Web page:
Scientists who three years ago discovered a nearly complete 7 million-year-old skull in central Africa have dug up additional evidence supporting the conclusion that the skull belonged to the earliest known human ancestor.
The new findings -- two jaw bones and an upper premolar tooth -- lend credence to the proposition that the creature was probably among the first hominid, or human-like, primates to live after humans and chimpanzees diverged from each other a little more than 7 million years ago.
Researchers said the new fossils, along with a sophisticated computer reconstruction of the previously discovered skull, solidify the remains' stature as among the most important paleological finds of the past several decades. Together they paint a picture of an ancestral primate with a chimpanzee-sized body and brain but a face and teeth more like those of modern humans.
The new work also offers tantalizing clues that this extremely early human, Sahelanthropus tchadensis, may have already been walking upright -- though a definitive answer to that important question will probably have to await the discovery of a leg or hip bone.
The fresh findings are "very cool," said John G. Fleagle, a distinguished professor of anatomical science at Stony Brook University in New York. For scientists who have been questioning whether S. tchadensis was really an early human or belonged on the branch of the family tree that led to modern apes instead, the new evidence "clearly follows the hominids, and pulls away from the chimps and gorillas," Fleagle said.
The initial find of the skull, along with two lower jaw fragments and three teeth, was reported in July 2002 by Michel Brunet of the University of Poitiers in France and his colleagues. They found the fossil remains in Chad's Djurab Desert, about 1,500 miles west of Kenya's Rift Valley, where so many fossils of early humans have been found.
Though dry today, the Djurab region was home to a large lake and rich biological diversity several million years ago, as evidenced by the plentiful fossil remains of ancient hippopotami, elephants, antelopes, crocodiles and rodents. Dating methods place those fossils as about a million years older than the 6 million-year-old remains of an early human unearthed in 2001 in Ethiopia, which were then the oldest such bones ever found.
The Chad skull, believed to be of a male primate who has been nicknamed Toumai (a Goran language name that means "hope of life"), was described three years ago as probably more human than ape, with a low bony brow and a flattened face that had a snout less prominent than in chimpanzees. But in part because the skull was partially crushed, questions lingered.
Foremost among several tentative lines of evidence for Toumai being a hominid is his canine tooth, which is far shorter than the prominent canines sported by all apes, both today and in the past. The newly discovered premolar tooth is also more human than ape, the team noted in a report published today in the journal Nature.
But equally compelling, scientists said, is a computer-assisted reconstruction of the skull described in an accompanying Nature article.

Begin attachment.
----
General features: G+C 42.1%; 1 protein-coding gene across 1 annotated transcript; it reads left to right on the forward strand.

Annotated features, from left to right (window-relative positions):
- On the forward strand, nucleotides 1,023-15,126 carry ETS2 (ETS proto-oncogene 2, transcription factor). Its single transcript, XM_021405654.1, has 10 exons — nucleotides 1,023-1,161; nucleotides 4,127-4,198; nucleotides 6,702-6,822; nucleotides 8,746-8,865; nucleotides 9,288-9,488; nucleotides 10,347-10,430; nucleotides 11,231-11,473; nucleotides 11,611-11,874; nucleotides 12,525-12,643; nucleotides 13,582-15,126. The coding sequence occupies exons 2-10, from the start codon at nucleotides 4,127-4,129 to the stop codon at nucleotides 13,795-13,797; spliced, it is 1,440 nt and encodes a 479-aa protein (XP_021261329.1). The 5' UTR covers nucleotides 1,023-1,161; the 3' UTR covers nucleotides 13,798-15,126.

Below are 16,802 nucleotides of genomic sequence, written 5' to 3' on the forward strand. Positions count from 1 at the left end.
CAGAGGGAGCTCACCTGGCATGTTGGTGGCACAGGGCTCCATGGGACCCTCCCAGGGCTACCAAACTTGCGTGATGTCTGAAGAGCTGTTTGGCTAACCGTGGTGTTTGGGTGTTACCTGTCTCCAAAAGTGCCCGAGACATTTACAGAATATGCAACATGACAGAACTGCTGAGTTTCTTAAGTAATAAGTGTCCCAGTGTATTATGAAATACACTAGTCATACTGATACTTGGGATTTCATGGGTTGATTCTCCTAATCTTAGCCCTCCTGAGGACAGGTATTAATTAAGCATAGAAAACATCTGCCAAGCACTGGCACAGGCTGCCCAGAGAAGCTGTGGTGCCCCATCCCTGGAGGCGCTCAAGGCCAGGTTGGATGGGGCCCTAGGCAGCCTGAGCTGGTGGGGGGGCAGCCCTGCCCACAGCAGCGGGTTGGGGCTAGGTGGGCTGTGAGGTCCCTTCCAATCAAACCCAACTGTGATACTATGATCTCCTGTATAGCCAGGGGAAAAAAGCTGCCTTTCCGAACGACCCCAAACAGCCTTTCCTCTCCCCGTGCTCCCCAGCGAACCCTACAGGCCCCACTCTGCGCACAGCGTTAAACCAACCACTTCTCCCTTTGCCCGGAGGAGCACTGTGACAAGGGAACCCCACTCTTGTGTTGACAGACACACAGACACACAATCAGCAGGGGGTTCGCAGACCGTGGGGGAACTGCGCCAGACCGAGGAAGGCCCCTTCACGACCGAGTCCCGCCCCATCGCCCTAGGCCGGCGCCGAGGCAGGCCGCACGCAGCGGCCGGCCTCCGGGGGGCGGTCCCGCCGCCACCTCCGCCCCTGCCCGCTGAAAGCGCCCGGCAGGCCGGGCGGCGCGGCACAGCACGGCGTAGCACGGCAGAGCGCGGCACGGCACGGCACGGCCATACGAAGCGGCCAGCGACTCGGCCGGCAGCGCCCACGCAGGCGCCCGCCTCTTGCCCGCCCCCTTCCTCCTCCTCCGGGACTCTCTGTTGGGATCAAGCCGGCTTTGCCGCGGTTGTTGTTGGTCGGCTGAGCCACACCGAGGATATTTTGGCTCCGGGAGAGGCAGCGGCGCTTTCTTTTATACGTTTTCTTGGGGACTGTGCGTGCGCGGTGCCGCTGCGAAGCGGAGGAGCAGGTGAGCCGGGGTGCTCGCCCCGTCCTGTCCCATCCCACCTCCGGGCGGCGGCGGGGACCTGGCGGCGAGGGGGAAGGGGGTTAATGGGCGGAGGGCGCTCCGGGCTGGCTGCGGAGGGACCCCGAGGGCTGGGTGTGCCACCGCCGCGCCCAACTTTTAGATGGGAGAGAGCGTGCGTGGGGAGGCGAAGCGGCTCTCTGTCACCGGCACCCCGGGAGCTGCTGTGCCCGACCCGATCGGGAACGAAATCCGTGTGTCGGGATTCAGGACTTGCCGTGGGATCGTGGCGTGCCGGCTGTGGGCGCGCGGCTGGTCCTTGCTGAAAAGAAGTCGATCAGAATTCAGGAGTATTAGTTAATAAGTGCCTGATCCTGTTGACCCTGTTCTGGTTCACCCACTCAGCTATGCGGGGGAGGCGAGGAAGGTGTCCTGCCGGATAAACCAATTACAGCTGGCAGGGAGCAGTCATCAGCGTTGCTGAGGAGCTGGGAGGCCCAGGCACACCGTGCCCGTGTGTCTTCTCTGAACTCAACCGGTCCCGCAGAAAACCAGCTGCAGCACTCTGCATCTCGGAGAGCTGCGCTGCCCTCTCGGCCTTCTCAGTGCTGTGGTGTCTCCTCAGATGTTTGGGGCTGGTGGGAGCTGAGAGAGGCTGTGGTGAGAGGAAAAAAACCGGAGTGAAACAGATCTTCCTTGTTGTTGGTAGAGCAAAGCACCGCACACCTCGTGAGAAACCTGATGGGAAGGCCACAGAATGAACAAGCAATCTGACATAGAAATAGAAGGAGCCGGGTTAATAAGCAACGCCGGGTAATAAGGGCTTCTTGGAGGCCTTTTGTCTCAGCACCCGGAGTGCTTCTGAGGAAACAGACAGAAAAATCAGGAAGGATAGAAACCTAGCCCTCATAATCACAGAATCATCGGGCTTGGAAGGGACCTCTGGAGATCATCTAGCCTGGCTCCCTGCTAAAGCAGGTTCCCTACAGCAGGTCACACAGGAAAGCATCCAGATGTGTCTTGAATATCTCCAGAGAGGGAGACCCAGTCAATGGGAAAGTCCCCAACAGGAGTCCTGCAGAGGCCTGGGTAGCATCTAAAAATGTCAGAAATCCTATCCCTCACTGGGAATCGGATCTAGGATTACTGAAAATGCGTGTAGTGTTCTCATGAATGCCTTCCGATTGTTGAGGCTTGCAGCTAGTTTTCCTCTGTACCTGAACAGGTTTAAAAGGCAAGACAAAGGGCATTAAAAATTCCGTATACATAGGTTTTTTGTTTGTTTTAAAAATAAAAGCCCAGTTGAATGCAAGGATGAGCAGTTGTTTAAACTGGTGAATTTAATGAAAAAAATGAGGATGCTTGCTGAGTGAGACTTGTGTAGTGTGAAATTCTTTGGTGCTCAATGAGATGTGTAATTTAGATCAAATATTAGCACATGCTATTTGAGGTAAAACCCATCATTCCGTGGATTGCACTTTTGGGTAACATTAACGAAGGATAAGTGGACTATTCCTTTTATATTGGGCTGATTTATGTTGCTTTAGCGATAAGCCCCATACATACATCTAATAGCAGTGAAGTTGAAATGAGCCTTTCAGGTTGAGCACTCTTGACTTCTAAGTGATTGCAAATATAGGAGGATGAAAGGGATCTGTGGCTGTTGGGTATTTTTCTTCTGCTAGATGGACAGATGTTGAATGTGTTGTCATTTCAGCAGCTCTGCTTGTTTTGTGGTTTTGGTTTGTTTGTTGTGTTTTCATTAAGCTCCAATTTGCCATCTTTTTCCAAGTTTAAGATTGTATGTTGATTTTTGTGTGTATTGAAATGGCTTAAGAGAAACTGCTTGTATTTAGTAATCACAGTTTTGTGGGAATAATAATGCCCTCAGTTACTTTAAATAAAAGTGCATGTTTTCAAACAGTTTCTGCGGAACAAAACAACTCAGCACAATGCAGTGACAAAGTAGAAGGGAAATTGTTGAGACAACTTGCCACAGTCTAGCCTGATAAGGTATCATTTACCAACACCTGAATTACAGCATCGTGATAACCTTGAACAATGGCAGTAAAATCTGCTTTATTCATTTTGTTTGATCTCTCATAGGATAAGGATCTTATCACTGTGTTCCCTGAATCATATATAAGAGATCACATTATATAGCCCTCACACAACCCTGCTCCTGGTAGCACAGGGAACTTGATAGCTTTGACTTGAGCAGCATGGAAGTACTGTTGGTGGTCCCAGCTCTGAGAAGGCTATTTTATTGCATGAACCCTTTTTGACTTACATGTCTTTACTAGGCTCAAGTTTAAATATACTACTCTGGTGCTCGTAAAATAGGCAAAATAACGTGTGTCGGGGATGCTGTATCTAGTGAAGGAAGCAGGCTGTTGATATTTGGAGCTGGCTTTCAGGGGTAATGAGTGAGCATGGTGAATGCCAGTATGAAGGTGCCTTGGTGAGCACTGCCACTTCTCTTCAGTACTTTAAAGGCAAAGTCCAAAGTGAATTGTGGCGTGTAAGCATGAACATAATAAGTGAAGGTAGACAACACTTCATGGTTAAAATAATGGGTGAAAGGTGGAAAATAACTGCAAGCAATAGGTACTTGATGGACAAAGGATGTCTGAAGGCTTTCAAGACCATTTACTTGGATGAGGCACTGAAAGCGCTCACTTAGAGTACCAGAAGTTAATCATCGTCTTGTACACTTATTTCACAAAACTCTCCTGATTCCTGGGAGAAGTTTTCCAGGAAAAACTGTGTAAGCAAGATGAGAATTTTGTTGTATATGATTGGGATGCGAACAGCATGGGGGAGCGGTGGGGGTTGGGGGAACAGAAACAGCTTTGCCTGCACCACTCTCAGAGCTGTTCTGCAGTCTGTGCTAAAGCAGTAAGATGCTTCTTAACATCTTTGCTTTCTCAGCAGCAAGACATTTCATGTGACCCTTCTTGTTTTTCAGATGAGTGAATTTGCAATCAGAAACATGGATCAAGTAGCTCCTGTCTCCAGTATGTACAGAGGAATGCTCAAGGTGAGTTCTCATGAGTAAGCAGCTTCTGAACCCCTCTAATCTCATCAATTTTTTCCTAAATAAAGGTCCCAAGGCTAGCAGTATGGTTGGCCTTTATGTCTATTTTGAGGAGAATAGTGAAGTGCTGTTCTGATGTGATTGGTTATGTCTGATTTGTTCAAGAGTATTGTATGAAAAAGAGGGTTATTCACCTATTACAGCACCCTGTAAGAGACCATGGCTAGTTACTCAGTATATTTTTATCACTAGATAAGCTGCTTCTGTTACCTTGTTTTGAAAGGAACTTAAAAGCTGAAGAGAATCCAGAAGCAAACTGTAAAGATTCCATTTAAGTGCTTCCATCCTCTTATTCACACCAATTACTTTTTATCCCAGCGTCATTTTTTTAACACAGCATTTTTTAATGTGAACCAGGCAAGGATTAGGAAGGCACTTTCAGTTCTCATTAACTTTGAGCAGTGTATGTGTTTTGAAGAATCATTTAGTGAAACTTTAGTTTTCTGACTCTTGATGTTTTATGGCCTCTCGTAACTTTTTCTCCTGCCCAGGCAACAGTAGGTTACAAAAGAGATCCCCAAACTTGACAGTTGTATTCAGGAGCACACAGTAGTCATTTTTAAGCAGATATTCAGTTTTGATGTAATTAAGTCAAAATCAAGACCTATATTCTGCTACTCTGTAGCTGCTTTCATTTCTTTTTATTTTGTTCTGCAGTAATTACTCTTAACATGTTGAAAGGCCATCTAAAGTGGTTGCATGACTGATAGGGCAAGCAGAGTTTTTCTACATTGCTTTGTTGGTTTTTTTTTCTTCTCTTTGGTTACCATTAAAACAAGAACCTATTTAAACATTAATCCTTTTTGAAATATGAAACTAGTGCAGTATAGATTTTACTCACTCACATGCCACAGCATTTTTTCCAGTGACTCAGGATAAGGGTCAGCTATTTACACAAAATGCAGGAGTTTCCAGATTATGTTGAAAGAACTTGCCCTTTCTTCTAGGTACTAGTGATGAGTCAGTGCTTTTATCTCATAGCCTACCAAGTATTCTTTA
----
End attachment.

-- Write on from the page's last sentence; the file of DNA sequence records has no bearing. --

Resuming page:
That aspect of the work, led by Christoph P.E. Zollikofer and Marcia S. Ponce de Leon of the University of Zurich-Irchel in Switzerland, started with a CAT scan of the skull, which had become deformed during its 7 million-year-old interment. It looks as though it had been squeezed centrally from both ears, with the right side of the cranium shifting upward and the left pushed downward. "The thing was sort of squashed and unlike anything that had been seen before, so you could only say so much about it," Fleagle said.
With a detailed three-dimensional X-ray image in hand from the CAT scan, the team was able to move the pieces around -- on a computer monitor -- until they lined up and fit together in what appears to have been their original form. That image reveals a skull wider than initially anticipated, with round eye sockets that look more human than ape. The relatively vertical face and other cranial and dental features "support the conclusion that Sahelanthropus is a hominid," the team concluded.
In addition to fitting all the pieces together, the researchers did an experiment: They tried to get the virtual pieces to fit into the general outline of a hominid skull, and also tried to get them to fit into an outline of a 3-D ape skull.
In the first case, the pieces fit together almost perfectly. In the second, there were overlaps and gaps -- evidence that the reconstruction was correct.
"The digital restoration is excellent," said anthropologist Tim D. White of the University of California. "The original interpretation [that Toumai was a hominid] is probably correct."
The researchers offer preliminary evidence that Toumai may have walked upright. Most compelling, the reconstruction of the skull suggests the cranium lined up vertically with the neck and spine, as in modern humans. By contrast, animals that walk on all fours, such as chimpanzees and gorillas, keep their heads turned upward to keep their faces perpendicular to the ground.
But there is not enough preserved anatomy to settle that question definitively, the team concluded. Also unknown is whether Toumai's offspring survived the thousands of millennia to become modern humans or died out, as many early human lines may have done.
In that case, the actual forebear of today's humans may remain unknown.